KITCHEN CLUELESS? Nick can save you...
|By Maria Thompson, Melton Times November 22, 2001||
If I were being completely honest about my cooking ability I would have to say my idea of preparing an evening meal tends to involve opening a carton, putting on the oven or boiling some water.
You would be surprised the variety of meals that can be prepared in this way.
However, teetering as we are on the edge of the festive season, the thought of friends and family pouring through the doors expecting to be presented with gastronomic delights fills me with fear.
In a moment of panic I decided to call on the help of our local Raymond Blanc-trained chef, Nick McGeown.
Nick has been running the Berkeley Arms in Wymondham with his wife Cathy for the past 18 months.
So far serving restaurant food in a village pub atmosphere has been highly successful for the McGeowns.
This year alone they were the only new entry from Leicestershire to make it into the Good Food Guide -- confirmation of their fantastic success.
Confident I was in good hands, I drove to my local pub.
Nick recommended we cook something from his Christmas party menu and assured me it wouldn't be too difficult.
He chose a starter of leaves of galia melon with a compot of winter fruits and orange syrup.
This is a good starter, said Nick, as most people like it and the winter fruits make it a colourful seasonal dish.
The compot of fruits contains blackberries, loganberries, raspberries and strawberries all stewed in a pan of sugar and water for about 10 minutes.
An orange syrup had already been prepared using water, sugar and oranges.
The fruit coulis and orange syrup were then drizzled over the mountain of fruit and fanned melon.
The coulis is quite easy to make, said Nick.
"It is made from over-ripe fruit boiled to a pulp in water then whizzed in a blender and passed through a sieve."
He explained the fruit coulis adds colour to the overall look of the dish.
"Presentation is very important as people tend to eat with their eyes; the same dish slopped on a plate doesn't look as appetising."
With the starter out of the way we moved on to the main course.
Pan fried salmon with a tartare mash, wilted spinach leaf, warm poached egg and lemon butter sauce -- yum.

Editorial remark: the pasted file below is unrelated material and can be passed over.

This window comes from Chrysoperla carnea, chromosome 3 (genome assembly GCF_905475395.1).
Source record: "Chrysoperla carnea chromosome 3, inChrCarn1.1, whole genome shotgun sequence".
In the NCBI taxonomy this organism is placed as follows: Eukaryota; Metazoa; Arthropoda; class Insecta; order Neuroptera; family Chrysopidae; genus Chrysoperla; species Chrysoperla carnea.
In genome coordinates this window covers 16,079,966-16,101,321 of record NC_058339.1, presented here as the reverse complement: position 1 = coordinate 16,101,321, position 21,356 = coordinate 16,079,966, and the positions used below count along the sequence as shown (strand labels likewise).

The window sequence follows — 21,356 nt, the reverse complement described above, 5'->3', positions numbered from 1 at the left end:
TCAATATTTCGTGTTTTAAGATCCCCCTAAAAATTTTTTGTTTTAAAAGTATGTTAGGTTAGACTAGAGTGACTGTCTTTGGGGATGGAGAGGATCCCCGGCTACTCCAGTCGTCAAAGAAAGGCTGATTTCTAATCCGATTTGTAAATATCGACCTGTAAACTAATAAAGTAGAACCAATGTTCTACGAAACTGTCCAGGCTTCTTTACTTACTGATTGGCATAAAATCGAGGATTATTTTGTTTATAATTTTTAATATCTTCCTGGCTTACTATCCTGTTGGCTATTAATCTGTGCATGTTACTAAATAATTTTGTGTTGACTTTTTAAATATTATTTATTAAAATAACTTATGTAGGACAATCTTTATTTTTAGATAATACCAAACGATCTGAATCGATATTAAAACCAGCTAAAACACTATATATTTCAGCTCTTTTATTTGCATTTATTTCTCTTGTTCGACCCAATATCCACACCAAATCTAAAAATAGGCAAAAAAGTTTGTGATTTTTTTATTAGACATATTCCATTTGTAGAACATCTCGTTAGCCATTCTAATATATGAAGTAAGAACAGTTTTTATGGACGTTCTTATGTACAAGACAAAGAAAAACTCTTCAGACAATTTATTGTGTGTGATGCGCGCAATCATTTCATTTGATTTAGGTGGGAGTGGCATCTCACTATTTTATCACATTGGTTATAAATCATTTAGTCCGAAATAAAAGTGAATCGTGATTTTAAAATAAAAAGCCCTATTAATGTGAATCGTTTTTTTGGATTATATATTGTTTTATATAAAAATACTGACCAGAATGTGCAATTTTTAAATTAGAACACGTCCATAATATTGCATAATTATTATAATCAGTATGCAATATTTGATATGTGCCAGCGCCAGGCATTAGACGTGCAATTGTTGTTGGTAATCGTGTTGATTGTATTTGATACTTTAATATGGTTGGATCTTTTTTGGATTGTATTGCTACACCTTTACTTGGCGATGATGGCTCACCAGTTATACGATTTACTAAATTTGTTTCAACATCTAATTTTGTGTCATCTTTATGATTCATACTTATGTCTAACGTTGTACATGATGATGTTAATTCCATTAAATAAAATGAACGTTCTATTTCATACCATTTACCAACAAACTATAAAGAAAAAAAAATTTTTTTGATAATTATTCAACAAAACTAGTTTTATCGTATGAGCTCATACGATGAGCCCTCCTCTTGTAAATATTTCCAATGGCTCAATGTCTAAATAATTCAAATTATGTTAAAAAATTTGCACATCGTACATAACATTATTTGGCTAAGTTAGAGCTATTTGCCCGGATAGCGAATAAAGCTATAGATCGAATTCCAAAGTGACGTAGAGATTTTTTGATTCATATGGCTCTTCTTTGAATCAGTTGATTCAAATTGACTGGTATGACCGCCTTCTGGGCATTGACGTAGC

"The salmon is a substantial dish for the winter which fits in well with the Christmas menu theme," said Nick.
The mashed potato is made in the usual way, but Nick recommends we use King Edwards or Maris Piper for their floury texture.
Once mashed, a mixture of finely chopped shallots, capers and baby gherkins are mixed in with the potato.
"This gives the mash a similar taste to tartare sauce."
With the mash placed to one side Nick prepares a lemon butter sauce by heating finely chopped shallots with white wine, cream, fish stock, lemon and butter.
"If you boil it you will split the butter out of the sauce. You can bring it back by using some cream, but only if it hasn't gone too far."
A salmon fillet was then seared in a pan and put in the oven for five or six minutes.
"Cook the salmon till it's tender to the touch and a little bit pink in the middle to prevent it drying out," advised Nick.
Then he poached an egg in white wine vinegar and water, and wilted fresh spinach leaves in a smoking pan of olive oil.
Hey presto, with the potato, salmon, spinach and egg neatly presented the lemon butter sauce was carefully drizzled over the top.
According to Nick it's all in the 'mis en place' -- that's the presentation to you and me.
But he added: "Once you start eating, the flavours have got to be there; if you know anything about food it has to taste right."
Photo of Maria Thompson with chef Nick McGeown (newspaper scan, 46.6kB)
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